Directed by Jason Zada, starring Natalie Dormer, Yukiyoshi Ozawa and Taylor Kinney, A woman (Natalie Dormer) searches for her twin sister within a Japanese forest filled with horrors.
Horror films are notoriously difficult to get right, they need to possess a clear element of fear without becoming comedic and yet utterly gripping and intelligent at the same time.
To begin with, my desire to watch this film was owing to my enjoyment of the horror genre as well as being a fan of Natalie Dormer’s work. The premise is an intriguing one, twin sisters who feel a connection to one another and are alerted each other are in danger. Combined this with the Aokigahra forest, a region rich in Japenese mythology where those who wish to commit suicide venture. These two elements should create a fascinating horror film.
This film disappointingly falls apart in the third act, as despite frequently hearing the phrase “Don’t believe anything you see”, Dormer’s character far too quickly falls into the trap of doing this exact thing. It then becomes a confusion of screaming, running and utter darkness mixed with the occasional jump scare. Without spoiling anything, there is a side-plot to the film which is never fully explained nor answered.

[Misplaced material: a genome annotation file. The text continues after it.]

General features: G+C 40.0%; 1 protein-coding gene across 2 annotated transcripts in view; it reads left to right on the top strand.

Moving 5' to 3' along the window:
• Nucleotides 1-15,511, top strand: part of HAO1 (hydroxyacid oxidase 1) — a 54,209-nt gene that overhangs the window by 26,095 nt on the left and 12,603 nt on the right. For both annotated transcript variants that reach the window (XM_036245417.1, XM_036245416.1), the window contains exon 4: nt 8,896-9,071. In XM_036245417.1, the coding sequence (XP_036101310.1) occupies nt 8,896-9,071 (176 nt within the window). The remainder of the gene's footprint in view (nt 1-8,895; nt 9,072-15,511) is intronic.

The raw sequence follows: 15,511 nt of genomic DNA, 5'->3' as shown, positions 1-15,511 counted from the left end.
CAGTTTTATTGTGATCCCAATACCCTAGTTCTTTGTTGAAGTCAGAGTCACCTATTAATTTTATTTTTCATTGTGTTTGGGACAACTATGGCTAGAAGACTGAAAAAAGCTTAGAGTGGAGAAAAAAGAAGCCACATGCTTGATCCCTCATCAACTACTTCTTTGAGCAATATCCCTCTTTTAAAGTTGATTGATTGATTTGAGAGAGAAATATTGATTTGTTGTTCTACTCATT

Though this film could easily have created a similar horror feel to that of Shutter Island for its phycological mystery, it instead leaves you feeling utterly confused. Whether it was the writers intention for the audience to piece together events for themselves is perhaps unclear, as perhaps not enough bread crumbs were left to be able to do so.
Where I think it missed a step, was in the removal of any reality or a moment of retrospection as the clues are pieced together. To spend so much time in a forest where clearly some sort of hallucinogen or perhaps toxin exists is only gripping for so long before the audience is left confused and struggling to find purpose in what is real and what is in the protagonist’s mind.
For those interested in Japanese culture but who are unaware of this region or the mythology surrounding it, I would recommend this film as this section is thoroughly engaging and interesting, it is only an hour and a half long after all.
A strong attempt at a psychological horror film rich with Japanese culture, however, it fails to clearly define fiction and reality without any real answers as though the film has been cut short.
RECOMMENDATION – If you have an interest in Japanese culture, then I do recommend this film.